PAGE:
Does Materialism Fuel Work-Life Conflict?By Scott Behson | April 12, 2013 | 0 comments
A new study says materialistic values can worsen conflict between family and work.
Mark Promislo is a husband, father of two young girls, and a management professor at Rider University in Lawrenceville, NJ, who recently published a study in the Journal of Occupational and Organizational Psychology on the effects of materialism on work-family conflict.
Scott Behson: Can you briefly describe your study?
Mark Promislo: During my Ph.D. program I was introduced to a lot of research on materialism—placing high importance on money and possessions—and the negative effects it can have on individual well-being. The High Price of Materialism by Tim Kasser, for example, had a major impact on my thinking. I suspected that the harmful effects of materialism likely spilled over to the areas of work and family.
After all, if someone feels that it is very important to attain financial rewards and material objects, the place to make that happen is in the workplace! And I wondered whether one’s family life would then suffer as a result, and whether the values that people hold are related to conflict between work and family. Prior to our study, the connection between values and work-family conflict had received little attention.
SB: What were your main findings?
MP: We surveyed 274 adults working in managerial or technical/professional positions. Overall, we found a strong relationship between materialism and work-family conflict, as predicted. This held true for both directions of conflict—work causing conflict with family life, and family causing conflict with work demands.
We also found that work overload was an important factor; people who were materialistic felt more overwhelmed by work demands, which in turn led to more work-family conflict.
SB:How can dads trying to balance work and family use the results of your study?
MP: I think the study speaks to the dangers of dads placing undue importance on money and possessions. Yes, it’s nice to have plenty of money and enjoy the finer things in life. But if the cost to achieve those ends is a great deal of work-family conflict, it’s just not worth it.
It can be difficult to break away from the grip of materialism, but it is possible. Our culture, advertising, and “keeping up with the Joneses” all push us to covet possessions and consume more. Pursuing these things can lead people to undernourish the vital relationships in their lives, and so dads should be mindful (and wary) of these cultural effects.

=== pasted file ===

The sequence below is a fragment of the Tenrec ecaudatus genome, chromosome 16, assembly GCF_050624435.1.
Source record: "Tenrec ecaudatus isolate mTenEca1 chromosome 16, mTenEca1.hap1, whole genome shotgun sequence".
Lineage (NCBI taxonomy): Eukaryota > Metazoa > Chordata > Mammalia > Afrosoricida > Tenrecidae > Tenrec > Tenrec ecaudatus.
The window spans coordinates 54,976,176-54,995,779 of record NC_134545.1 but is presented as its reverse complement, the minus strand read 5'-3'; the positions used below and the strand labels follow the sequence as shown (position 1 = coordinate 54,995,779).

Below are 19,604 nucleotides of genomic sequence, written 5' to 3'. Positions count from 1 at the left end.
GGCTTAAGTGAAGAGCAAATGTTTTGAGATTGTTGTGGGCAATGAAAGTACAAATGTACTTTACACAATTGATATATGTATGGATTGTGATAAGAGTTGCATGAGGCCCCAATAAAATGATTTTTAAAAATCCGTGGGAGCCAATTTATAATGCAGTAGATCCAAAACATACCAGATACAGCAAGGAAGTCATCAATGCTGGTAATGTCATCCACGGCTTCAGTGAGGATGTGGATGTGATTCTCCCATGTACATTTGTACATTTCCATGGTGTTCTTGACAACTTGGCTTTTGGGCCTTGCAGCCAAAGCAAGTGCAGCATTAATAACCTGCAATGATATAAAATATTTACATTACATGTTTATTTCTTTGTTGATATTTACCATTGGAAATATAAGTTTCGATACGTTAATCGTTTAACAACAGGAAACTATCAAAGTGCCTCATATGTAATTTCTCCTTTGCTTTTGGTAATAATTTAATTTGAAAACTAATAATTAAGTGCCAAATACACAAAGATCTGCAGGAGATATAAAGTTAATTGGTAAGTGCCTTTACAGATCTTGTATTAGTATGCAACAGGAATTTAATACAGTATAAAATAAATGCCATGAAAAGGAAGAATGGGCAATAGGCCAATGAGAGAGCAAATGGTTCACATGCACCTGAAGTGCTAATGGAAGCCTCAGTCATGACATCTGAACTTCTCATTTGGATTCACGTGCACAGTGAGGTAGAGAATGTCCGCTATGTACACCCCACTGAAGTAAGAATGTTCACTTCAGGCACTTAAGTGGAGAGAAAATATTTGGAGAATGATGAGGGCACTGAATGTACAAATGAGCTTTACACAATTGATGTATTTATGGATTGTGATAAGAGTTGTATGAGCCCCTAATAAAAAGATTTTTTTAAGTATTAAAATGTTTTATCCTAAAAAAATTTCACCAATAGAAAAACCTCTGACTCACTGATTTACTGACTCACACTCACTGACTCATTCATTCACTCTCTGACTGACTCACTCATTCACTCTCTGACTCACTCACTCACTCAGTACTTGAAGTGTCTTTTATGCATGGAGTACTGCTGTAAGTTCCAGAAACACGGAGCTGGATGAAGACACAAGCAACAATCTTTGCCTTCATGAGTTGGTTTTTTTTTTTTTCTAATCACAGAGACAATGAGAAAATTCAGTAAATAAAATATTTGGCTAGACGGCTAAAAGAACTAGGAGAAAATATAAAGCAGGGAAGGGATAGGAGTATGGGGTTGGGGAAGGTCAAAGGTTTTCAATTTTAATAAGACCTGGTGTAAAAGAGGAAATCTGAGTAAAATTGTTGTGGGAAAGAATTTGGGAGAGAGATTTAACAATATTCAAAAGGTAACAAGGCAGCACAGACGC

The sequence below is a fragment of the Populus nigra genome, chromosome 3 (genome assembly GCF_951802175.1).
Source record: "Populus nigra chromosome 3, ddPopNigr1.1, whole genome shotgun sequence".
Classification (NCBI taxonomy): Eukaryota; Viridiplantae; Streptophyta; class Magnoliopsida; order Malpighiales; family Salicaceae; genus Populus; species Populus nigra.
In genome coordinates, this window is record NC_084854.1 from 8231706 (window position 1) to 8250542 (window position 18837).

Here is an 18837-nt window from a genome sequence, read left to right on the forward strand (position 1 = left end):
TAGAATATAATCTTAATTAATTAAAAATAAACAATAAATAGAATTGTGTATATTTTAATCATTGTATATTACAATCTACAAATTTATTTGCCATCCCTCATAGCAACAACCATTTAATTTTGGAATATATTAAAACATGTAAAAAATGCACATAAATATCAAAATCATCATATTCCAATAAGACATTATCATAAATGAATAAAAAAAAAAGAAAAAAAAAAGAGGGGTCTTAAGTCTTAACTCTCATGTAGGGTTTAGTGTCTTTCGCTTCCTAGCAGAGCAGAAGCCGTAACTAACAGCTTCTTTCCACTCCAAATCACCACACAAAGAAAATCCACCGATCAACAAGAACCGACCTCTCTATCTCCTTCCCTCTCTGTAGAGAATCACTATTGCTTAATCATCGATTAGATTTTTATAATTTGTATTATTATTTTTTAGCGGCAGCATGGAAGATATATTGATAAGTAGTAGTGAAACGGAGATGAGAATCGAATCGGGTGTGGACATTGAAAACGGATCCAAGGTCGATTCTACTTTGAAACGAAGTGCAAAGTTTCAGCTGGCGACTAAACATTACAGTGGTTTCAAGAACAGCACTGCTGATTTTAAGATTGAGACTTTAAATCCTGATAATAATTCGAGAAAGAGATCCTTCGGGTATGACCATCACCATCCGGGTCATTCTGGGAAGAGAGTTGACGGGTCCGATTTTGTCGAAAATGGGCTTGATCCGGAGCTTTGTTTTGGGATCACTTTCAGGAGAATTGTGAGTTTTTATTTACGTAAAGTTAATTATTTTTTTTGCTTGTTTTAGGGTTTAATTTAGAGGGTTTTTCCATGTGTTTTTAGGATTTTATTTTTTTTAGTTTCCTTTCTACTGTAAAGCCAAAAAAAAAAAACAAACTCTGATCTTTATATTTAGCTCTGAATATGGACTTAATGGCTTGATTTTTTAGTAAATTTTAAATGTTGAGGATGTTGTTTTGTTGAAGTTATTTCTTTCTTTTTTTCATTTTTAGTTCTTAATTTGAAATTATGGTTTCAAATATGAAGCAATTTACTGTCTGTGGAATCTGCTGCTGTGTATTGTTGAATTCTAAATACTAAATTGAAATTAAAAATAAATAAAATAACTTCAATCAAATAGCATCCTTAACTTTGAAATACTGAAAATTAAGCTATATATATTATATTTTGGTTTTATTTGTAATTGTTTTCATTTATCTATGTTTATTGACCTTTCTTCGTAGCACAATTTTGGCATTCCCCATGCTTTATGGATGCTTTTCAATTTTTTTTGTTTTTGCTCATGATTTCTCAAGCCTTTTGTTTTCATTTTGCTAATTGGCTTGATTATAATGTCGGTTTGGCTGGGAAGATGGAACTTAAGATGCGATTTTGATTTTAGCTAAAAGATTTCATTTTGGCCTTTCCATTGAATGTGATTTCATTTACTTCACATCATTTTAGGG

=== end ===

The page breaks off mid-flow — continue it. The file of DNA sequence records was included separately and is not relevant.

Another point worth making is the distinction between desiring money and possessions as status symbols versus their ability to achieve other desirable ends. It has been established that desiring money for social comparison and “showing off” makes people less happy, while seeking money for more positive means—such as supporting their families—does not have this effect.
Dads should take an honest self-assessment of their strivings for more material wealth—what are the real motives behind those pursuits?
SB: What is your personal advice in terms of what you do as a busy dad to balance work and family?
MP: This issue is very personal and different for every father. Achieving balance between work and family is not easy and at sometimes seems virtually impossible.
You’ve written in your blog about the importance of finding the right life partner, and I couldn’t agree more. My wife, although she works full time as well, is an amazing woman and helps keep our family priorities straight.
I have learned a lot about balance from my kids, too. Reinforcing the results of the study I just described, I discovered that the most important things that my two young girls need are mom and dad! I have spent entire afternoons with my daughters with just a drawing pad and a puzzle. They couldn’t care less about the size of our house, whether we have a shiny new car in the driveway, or if our kitchen is outfitted with the latest stainless steel appliances. And if they don’t care, then why should I?
At the end of the day, once the basics are taken care of, possessions seem like such an insignificant ingredient in a great family life. I want my kids to be comfortable and to attend great schools, and for these purposes I work hard. That flashy new SUV with all the bells and whistles? No thanks—I’d rather take a walk with my kids to the park.
A slightly different version of this Q&A originally appeared in the blog Fathers, Work, and Family.
About The Author
Scott Behson, Ph.D., is an Associate Professor of Management at Fairleigh Dickinson University, a busy involved dad, and an overall grateful guy. His blog Fathers, Work, and Family is dedicated to helping fathers better balance work and family demands and to encouraging more supportive workplaces by sharing personal stories and advice for dads, highlighting company best practices, translating academic research and commenting on current events relating to work-family. Contact him on twitter: @ScottBehson.